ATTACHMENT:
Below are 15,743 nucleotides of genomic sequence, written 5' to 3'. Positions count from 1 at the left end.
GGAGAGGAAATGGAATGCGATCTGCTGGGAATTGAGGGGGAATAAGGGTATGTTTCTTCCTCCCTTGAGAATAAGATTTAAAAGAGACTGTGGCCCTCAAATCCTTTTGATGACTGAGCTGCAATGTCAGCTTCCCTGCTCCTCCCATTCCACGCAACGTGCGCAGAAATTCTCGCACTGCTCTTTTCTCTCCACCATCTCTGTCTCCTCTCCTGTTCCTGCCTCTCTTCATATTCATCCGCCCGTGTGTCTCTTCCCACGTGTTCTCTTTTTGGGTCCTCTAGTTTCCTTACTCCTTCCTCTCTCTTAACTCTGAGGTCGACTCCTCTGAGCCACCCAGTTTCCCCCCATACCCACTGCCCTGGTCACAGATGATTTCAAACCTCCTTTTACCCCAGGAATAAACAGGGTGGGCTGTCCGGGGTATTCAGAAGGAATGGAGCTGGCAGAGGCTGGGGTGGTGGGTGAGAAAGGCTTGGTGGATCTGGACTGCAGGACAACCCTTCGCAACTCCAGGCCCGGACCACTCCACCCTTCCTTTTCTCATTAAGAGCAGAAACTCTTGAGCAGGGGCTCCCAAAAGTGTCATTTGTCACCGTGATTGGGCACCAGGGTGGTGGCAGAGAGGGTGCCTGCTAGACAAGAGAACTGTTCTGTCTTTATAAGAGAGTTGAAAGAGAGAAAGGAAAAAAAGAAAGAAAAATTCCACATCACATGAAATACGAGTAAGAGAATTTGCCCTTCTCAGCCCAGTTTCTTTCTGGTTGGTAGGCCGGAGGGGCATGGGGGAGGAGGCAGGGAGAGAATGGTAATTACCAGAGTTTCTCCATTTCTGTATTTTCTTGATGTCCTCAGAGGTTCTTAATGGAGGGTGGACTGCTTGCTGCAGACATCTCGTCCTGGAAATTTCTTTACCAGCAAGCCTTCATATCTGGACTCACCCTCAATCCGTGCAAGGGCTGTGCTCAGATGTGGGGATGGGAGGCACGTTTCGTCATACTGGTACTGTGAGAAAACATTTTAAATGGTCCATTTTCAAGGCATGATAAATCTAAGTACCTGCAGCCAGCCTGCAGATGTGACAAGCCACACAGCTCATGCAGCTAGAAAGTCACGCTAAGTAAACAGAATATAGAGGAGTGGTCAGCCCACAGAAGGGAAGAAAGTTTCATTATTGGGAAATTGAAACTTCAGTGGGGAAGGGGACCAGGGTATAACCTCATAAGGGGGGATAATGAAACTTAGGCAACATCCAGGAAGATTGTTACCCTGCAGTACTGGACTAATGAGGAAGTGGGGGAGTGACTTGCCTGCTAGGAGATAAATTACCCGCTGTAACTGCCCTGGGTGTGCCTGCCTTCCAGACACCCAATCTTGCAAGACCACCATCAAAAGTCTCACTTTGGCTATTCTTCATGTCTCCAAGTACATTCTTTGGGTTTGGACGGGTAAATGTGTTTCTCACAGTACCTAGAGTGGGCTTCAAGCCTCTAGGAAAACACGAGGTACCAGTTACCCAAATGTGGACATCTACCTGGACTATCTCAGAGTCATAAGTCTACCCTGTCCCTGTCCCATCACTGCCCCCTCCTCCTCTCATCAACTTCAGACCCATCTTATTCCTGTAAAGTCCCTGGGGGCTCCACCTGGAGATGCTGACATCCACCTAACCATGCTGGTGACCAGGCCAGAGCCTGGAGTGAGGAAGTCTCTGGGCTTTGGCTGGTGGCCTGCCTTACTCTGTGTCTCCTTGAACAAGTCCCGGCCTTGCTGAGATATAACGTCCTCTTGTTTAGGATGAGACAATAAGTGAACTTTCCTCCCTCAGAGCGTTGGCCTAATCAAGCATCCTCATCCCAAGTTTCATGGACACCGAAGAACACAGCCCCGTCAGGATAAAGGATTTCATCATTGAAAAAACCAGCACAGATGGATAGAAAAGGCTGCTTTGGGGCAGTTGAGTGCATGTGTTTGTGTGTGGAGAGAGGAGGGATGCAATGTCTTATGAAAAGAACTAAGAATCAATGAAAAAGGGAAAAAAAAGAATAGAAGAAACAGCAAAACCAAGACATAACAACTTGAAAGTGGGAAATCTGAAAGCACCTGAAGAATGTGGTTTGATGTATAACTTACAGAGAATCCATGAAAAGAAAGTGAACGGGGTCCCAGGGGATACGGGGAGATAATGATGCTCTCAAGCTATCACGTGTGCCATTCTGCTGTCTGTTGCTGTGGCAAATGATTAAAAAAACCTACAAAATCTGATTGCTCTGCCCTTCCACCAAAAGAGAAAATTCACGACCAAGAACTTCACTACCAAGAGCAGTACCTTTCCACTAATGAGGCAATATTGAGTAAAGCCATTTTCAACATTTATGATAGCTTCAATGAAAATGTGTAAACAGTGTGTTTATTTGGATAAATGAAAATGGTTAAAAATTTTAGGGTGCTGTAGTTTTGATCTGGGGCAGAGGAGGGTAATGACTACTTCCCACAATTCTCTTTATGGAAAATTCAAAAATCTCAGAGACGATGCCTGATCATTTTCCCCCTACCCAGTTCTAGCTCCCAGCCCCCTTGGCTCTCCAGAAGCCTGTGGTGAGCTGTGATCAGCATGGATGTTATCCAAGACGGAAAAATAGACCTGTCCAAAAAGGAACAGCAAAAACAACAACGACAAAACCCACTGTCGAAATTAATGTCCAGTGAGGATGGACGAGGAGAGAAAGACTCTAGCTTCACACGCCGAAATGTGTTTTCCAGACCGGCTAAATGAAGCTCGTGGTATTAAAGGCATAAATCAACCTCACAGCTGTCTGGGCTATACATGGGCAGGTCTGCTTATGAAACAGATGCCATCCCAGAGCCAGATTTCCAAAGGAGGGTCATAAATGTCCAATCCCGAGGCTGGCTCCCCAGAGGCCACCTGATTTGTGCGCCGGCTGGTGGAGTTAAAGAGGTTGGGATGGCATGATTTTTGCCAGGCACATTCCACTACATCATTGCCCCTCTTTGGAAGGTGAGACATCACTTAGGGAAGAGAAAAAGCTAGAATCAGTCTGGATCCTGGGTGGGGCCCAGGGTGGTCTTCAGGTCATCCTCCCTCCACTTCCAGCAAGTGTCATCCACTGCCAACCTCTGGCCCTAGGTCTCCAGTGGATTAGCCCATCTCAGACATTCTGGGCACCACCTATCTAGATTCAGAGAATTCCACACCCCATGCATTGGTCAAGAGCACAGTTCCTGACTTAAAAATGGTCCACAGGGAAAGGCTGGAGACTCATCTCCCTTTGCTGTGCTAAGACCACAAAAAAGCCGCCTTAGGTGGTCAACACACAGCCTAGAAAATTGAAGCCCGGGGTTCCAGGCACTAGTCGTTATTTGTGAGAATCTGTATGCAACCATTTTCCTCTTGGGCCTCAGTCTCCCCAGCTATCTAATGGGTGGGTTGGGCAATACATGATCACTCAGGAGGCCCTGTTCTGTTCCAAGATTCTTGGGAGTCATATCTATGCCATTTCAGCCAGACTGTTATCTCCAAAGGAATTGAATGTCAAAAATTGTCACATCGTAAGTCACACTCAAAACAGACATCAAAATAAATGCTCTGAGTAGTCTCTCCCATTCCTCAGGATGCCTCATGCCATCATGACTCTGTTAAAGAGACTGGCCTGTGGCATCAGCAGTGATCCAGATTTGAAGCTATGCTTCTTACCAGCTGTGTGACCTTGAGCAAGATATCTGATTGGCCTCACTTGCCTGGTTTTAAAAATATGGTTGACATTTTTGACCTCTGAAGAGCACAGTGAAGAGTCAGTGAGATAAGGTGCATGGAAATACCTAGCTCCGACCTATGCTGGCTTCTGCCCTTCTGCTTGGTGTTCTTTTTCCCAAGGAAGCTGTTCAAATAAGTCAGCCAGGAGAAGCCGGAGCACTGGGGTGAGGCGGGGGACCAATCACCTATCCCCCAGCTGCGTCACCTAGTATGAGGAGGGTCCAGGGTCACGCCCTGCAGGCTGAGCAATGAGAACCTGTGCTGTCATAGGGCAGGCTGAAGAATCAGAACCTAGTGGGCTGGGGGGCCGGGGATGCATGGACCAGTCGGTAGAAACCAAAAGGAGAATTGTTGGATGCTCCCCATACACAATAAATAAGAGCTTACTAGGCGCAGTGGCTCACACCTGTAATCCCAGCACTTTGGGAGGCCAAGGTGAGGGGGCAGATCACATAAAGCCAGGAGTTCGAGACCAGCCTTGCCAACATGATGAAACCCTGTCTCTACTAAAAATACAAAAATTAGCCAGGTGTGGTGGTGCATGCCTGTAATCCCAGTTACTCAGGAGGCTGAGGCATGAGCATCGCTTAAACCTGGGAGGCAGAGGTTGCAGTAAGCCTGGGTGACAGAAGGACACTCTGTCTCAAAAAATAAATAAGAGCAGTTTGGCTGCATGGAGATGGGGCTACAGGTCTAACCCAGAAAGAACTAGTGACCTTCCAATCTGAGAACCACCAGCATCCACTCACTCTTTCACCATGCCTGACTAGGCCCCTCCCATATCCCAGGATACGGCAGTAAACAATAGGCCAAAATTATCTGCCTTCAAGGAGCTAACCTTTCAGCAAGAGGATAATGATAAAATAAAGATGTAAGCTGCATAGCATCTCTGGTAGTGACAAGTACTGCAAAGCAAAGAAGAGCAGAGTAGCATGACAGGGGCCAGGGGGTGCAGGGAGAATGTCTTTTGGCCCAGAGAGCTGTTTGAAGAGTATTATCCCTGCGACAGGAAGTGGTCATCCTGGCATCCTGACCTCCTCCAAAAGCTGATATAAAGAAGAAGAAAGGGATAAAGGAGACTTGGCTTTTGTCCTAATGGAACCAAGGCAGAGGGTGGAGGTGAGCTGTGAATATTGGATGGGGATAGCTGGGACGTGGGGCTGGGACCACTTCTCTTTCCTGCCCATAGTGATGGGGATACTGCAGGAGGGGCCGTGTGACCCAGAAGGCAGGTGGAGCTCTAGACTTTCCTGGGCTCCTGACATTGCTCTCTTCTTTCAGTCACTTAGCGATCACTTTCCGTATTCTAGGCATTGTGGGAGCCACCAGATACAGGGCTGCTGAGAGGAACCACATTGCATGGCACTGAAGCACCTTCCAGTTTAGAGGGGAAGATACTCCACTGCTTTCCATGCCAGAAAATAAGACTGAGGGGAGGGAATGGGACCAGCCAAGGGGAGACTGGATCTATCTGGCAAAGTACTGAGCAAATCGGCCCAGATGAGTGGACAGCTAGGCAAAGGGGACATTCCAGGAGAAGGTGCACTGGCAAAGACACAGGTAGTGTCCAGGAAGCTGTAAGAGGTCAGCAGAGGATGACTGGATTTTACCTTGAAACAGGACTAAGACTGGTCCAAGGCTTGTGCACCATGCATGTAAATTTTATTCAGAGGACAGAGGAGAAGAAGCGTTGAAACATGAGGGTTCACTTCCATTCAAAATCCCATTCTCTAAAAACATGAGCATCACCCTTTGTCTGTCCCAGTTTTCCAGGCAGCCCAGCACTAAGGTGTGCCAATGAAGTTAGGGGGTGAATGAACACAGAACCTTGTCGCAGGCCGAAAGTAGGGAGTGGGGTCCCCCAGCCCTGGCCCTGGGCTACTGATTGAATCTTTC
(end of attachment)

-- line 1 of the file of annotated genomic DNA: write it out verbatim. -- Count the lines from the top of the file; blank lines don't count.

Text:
Below are 15,743 nucleotides of genomic sequence, written 5' to 3'. Positions count from 1 at the left end.